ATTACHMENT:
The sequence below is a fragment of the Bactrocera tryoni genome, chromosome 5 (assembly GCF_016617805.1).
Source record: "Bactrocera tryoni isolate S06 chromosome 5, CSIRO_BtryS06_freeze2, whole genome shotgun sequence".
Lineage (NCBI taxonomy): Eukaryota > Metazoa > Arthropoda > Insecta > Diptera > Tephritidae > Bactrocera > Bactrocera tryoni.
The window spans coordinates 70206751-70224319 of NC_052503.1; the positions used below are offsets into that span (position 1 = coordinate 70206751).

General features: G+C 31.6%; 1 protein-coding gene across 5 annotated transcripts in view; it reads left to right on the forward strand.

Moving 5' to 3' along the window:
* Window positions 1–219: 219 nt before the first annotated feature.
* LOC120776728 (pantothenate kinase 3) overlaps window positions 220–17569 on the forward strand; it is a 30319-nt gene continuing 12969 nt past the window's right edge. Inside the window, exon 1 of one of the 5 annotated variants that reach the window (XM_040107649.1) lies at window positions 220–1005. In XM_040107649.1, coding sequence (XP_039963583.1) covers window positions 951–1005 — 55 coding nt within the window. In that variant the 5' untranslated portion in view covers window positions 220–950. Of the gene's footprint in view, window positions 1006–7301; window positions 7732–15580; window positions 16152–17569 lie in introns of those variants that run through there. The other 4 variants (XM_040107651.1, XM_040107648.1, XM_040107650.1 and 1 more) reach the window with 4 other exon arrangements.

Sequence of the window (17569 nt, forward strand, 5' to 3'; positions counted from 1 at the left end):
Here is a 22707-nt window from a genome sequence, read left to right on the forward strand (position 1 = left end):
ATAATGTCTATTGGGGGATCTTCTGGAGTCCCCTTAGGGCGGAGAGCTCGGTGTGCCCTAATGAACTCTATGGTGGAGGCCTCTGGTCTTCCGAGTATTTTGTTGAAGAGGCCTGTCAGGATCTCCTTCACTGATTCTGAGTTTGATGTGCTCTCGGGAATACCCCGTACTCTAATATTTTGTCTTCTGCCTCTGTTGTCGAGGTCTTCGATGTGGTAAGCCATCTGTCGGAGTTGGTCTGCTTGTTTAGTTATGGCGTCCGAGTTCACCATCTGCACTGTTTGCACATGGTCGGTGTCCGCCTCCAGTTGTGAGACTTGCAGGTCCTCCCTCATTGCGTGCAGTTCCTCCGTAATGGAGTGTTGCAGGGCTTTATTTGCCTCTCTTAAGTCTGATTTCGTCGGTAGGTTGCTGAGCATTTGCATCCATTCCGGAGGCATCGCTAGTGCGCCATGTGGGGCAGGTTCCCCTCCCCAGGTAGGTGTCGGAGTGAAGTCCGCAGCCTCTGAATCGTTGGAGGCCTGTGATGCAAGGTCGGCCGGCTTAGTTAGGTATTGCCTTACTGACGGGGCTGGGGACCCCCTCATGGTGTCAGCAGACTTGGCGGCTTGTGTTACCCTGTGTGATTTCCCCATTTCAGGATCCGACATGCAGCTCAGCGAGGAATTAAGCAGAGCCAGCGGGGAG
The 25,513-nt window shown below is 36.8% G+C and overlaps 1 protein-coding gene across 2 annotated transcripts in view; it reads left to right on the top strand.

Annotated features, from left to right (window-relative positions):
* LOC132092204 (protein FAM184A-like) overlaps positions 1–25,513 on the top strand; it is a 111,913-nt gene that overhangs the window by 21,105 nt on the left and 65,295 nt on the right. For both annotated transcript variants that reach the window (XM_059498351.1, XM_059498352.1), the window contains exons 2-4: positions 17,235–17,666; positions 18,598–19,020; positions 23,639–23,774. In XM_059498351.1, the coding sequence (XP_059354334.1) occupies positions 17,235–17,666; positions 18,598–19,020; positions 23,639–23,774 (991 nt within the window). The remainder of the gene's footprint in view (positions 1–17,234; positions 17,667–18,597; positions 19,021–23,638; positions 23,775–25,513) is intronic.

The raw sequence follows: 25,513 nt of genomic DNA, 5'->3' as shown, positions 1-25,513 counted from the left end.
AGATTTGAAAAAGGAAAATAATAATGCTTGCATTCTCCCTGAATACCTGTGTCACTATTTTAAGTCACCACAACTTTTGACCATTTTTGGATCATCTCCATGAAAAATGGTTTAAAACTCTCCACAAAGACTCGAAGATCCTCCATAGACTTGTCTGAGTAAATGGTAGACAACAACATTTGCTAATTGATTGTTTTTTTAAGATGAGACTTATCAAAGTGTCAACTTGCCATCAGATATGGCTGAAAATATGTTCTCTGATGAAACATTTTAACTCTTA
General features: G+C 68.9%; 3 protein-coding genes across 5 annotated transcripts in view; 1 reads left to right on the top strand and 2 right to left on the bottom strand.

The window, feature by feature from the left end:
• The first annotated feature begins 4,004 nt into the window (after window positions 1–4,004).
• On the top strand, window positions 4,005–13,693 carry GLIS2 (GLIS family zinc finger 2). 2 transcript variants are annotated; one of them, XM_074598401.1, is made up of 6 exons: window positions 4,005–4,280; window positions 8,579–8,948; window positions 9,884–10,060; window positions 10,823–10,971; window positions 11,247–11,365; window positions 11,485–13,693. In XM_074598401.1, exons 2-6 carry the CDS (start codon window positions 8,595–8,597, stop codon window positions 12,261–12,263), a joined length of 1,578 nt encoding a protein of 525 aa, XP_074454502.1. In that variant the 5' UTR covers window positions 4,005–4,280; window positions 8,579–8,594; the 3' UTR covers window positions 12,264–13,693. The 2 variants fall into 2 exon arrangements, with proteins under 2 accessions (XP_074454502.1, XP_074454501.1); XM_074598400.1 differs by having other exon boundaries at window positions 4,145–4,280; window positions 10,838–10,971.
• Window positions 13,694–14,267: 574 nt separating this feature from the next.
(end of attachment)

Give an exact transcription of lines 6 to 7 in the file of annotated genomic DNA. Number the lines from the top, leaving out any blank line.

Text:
Moving 5' to 3' along the window:
* Window positions 1–219: 219 nt before the first annotated feature.